“The sun just touched the morning;
The morning, happy thing,
Supposed that he had come to dwell,
And life would be all spring.”
― Emily Dickinson
“It was such a spring day as breathes into a man an ineffable yearning, a painful sweetness, a longing that makes him stand motionless, looking at the leaves or grass, and fling out his arms to embrace he knows not what.”
― John Galsworthy, The Forsyte Saga
When I taught After School Enrichment classes for grades 3-5, one of the projects we made was Edible Birds Nests. I didn’t take good pictures–think sticky-from-marshmallows-hands–so credit must be given to D Magazine’s Jessica Jones for these project photos.
Edible Birds Nests are easy, fun and perfect for celebrating Spring. Need an Easter activity for a party? This one is egg-cellent!
EDIBLE NESTS RECIPE (yields about 12 cupcake-sized nests)
•1/4 cup butter
•3 cups marshmallows
•5 cups chow mein noodles
•Candy to fill nests
1. Melt butter and marshmallows together over medium-low heat. Remove from heat.
2. Add chow mein noodles, and mix til combined.
3. Spray a cupcake tin with cooking spray, as well as your fingers. Mold the mixture into nest shapes in the cupcake tin.
4. Place in freezer for at least an hour. Remove nests using a knife.
The Secret Garden was one of the classics I read to my children. We spent many hours in the car driving to Maryland and Long Island to visit family (hon, trust me, we know every rest stop on the New Jersey Turnpike), and made the time pass quickly by learning language, discovering stories, discussing characters and predicting plots. I only found out later that “brain imaging has suggested that hearing stories evokes visual images in children’s brains, and more strongly if those children are accustomed to being read to.” (The Merits of Reading Real Books to Your Children by Perri Klass, M.D.,The New York Times)
Wait! What? Something I did was good for my kids? Woohoo! Hopefully, that balances out the other stuff that might not have been, ummm, as advantageous.
“Is the spring coming?” he said. “What is it like?”… “It is the sun shining on the rain and the rain falling on the sunshine…” ― Frances Hodgson Burnett, The Secret Garden
Hon, this poem speaks to the heart I wish to heal, the head I hope to clear, and the life I must make matter.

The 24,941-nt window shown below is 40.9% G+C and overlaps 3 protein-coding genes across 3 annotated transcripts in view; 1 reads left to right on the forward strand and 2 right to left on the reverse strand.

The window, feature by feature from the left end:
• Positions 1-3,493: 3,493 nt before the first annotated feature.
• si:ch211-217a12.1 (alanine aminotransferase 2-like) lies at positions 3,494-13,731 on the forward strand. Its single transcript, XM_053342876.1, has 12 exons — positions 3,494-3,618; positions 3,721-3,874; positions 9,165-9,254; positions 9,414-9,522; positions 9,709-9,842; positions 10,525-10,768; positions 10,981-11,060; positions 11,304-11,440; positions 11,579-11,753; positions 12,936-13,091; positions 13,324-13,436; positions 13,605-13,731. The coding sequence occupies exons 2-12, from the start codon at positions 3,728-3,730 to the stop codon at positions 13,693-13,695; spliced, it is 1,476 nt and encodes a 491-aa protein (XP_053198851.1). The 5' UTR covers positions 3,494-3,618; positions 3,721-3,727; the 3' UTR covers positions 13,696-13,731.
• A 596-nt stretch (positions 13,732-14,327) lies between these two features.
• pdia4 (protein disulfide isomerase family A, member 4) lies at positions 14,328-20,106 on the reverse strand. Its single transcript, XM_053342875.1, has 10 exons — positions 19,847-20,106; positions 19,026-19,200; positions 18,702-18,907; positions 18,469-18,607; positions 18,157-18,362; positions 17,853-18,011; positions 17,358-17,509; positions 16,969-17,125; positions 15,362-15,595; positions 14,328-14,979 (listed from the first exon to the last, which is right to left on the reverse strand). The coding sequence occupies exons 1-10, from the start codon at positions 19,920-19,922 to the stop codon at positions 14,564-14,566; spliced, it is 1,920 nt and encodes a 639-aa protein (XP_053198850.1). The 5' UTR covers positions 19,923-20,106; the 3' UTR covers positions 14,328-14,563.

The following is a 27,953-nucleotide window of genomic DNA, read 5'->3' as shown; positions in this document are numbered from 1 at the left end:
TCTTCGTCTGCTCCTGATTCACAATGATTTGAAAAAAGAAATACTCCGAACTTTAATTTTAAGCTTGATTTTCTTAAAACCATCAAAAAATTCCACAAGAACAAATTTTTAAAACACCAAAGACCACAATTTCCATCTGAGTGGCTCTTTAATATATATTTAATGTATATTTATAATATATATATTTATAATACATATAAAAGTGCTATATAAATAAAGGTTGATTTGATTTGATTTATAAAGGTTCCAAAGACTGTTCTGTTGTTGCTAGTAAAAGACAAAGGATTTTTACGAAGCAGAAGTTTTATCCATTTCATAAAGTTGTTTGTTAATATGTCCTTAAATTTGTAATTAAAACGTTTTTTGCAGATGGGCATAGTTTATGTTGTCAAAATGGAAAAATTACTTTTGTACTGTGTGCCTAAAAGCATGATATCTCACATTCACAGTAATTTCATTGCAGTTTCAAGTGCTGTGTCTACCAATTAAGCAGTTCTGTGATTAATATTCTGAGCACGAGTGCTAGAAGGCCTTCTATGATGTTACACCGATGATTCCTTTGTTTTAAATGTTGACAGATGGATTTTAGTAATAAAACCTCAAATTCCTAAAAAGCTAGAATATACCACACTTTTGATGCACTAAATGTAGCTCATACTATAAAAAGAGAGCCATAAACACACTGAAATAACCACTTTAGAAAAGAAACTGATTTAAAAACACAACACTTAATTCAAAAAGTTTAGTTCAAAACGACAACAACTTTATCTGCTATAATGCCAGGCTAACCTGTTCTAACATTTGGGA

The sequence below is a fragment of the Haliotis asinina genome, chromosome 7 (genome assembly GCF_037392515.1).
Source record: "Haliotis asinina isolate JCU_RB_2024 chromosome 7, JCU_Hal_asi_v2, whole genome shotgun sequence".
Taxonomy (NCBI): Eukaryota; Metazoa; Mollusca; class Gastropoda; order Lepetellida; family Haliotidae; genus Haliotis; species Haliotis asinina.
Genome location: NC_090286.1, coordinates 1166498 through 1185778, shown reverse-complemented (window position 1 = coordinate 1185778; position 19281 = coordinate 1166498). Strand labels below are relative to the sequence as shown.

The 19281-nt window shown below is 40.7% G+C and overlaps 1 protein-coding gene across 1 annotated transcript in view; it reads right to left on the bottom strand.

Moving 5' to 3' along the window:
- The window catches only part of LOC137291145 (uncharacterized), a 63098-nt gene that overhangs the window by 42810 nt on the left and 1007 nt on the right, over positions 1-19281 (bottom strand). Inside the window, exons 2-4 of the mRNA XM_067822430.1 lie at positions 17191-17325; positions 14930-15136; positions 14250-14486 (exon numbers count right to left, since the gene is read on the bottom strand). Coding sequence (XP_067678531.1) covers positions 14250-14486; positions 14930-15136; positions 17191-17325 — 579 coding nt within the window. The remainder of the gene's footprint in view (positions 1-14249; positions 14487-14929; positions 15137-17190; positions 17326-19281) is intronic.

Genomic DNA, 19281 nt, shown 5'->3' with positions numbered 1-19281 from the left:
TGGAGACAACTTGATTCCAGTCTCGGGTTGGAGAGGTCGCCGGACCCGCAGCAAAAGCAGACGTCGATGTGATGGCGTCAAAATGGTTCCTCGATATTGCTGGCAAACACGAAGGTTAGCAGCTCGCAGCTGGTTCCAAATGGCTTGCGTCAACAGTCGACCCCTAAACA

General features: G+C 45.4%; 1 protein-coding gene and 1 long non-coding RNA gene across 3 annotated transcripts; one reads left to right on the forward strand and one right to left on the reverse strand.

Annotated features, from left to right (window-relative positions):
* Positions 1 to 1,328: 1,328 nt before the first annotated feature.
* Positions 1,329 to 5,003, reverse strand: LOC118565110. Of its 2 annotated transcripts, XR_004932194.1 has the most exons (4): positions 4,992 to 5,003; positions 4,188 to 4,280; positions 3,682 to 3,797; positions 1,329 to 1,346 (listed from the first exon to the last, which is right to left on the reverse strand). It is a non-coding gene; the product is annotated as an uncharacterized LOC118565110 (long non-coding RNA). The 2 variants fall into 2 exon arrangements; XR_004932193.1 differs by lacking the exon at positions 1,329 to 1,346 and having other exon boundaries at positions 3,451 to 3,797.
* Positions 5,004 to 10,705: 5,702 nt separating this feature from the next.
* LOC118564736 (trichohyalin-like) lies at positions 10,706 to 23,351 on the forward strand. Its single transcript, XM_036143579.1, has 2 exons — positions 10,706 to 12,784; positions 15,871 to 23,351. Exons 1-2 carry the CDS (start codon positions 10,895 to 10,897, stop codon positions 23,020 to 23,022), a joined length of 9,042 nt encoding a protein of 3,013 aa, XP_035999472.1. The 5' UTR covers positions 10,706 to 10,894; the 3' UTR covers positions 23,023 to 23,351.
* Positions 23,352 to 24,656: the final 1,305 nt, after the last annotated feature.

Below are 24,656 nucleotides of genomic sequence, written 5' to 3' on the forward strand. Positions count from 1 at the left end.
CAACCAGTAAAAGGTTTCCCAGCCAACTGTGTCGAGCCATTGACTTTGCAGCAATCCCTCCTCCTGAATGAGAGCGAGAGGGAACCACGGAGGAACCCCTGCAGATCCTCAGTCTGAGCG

“So I am not a broken heart.
I am not the weight I lost or miles or ran and I am not the way I slept on my doorstep under the bare sky in smell of tears and whiskey because my apartment was empty and if I were to be this empty I wanted something solid to sleep on. Like concrete.
I am not this year and I am not your fault.
I am muscles building cells, a little every day, because they broke that day,
but bones are stronger once they heal and I am smiling to the bus driver and replacing my groceries once a week and I am not sitting for hours in the shower anymore.
I am the way a life unfolds and bloom and seasons come and go and I am the way the spring always finds a way to turn even the coldest winter into a field of green and flowers and new life.
I am not your fault.”
― Charlotte Eriksson
It’s April and it was definitely raining today, but you don’t have to wait until May to see the flowers just as happy as we are that Old Man Winter is taking a long-needed nap! These Magnolia blooms danced then curtsied, waving their pretty pink petals at the audience– blades of grass, branches with buds, a little black doggie chasing a tennis ball and me.
Yesterday in Alaska–umm, I mean New Jersey, schools were dismissed early, car windows needed scraping and driveways needed shoveling. Backing out of my San Francisco-like driveway required expert driving (thanks, Hubby) so that the car wasn’t totaled a few feet from the front door!
Our Arctic Zone weather requires comfort food, and I consider Chili a warmer upper. Chili also reminds me of skiing, and since I’m the Queen-of-Connecting-the-Dots (see post Toasty Tushy Melts the I.C.E. for more dot connecting), I’ll tell you why.
When you’ve been skiing and you’re wondering if frostbite has set in, Chili is practically required medicine. I’ve been to ski lodges where plugged in electric cords lead from walls to crock pots clustered on tables. At lunchtime, simmering chili is ready to serve. (Skiers are such trusting people!)
We recently went skiing and I decided it would be great if dinner was waiting for us when we came home. Enjoy this recipe. Hon, I hope, it warms you from the inside out.
2 pounds ground beef
1 green pepper, chopped
1 onion, chopped
1 garlic clove, minced
2 (16-ounce) cans tomatoes (I used chopped tomatoes)
1 cup water
2 Tablespoons chili powder (depending on how spicy you like your chili, I used 1 Tbl)
1 teaspoon salt and dash of pepper
1/2 teaspoon cumin
Optional: 2 (16-ounce) cans kidney beans, drained; other spices, such as paprika, dried mustard or whatever you want to sprinkle in
1. In a hot frying pan, brown ground beef.
2. Place browned ground beef and remaining ingredients in crock pot, stirring to blend.
3. Cover and cook on low setting 4 to 6 hours.
Don’t have a crock pot? Don’t worry.
1. In a frying pan, saute ground beef and onions until soft.
2. Drain off fat.
3. Transfer mixture to a large pot.
4. Add remaining ingredients.
5. Bring to a boil, them simmer, covered, 45 minutes.